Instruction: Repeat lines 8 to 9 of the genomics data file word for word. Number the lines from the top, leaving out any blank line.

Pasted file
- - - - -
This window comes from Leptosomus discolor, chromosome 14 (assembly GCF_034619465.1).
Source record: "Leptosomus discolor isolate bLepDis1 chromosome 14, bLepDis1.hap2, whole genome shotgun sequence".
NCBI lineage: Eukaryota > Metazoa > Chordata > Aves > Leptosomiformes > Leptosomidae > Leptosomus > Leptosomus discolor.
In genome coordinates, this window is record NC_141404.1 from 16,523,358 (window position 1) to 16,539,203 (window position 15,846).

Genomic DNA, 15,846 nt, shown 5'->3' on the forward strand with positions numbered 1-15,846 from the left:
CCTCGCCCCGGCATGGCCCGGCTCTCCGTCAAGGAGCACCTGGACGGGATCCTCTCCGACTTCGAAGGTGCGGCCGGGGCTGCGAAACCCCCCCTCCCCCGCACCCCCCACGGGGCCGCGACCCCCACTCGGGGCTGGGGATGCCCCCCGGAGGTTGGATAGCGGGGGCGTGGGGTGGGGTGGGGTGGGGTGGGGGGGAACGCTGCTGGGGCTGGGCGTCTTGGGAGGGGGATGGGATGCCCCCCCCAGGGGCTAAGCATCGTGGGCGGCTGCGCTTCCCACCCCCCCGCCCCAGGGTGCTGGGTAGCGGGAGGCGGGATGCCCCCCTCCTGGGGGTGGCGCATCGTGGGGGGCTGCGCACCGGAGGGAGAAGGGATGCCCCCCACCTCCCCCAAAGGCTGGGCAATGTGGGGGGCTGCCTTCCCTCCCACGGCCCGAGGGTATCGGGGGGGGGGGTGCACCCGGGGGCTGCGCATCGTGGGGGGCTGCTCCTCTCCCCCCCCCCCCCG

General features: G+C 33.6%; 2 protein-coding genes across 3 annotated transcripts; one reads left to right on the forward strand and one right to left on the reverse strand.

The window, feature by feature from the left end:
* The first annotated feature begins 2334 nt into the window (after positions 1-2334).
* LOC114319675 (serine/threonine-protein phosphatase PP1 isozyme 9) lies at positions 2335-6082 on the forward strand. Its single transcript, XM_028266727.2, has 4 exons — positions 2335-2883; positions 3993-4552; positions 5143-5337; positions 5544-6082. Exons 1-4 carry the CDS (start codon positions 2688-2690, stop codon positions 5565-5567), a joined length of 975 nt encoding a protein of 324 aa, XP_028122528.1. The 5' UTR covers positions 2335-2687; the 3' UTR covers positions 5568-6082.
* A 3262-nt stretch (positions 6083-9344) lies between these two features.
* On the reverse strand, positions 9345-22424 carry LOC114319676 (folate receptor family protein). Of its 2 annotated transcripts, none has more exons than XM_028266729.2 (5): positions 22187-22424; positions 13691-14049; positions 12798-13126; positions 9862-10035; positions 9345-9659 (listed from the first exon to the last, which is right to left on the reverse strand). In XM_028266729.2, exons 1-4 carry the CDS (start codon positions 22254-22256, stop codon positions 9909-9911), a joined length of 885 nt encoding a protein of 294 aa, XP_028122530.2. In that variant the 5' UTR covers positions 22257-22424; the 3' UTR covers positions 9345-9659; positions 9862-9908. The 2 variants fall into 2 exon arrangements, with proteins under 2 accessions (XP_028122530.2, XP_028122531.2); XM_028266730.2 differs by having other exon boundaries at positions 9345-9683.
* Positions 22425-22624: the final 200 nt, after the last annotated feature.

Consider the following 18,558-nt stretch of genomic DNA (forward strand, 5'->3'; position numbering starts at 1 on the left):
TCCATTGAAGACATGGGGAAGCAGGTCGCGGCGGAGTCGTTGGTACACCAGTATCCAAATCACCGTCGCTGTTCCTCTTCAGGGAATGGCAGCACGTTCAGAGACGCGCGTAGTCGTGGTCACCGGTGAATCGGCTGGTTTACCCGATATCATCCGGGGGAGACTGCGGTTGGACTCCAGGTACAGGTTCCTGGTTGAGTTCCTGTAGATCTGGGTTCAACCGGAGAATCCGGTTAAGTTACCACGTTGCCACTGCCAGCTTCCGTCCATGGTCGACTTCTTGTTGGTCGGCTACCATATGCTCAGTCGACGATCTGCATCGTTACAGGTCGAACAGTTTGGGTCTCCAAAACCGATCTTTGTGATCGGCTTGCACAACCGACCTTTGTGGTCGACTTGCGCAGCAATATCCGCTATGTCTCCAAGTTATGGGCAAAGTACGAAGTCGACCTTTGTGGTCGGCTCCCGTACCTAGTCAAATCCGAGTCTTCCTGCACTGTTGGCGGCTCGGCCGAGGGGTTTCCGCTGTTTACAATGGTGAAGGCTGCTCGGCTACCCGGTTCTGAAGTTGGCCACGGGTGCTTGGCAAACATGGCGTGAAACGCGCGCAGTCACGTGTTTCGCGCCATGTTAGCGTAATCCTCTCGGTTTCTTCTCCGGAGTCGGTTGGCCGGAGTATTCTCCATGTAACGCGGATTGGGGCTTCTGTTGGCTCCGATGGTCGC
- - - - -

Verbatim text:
The window, feature by feature from the left end:
* The first annotated feature begins 2334 nt into the window (after positions 1-2334).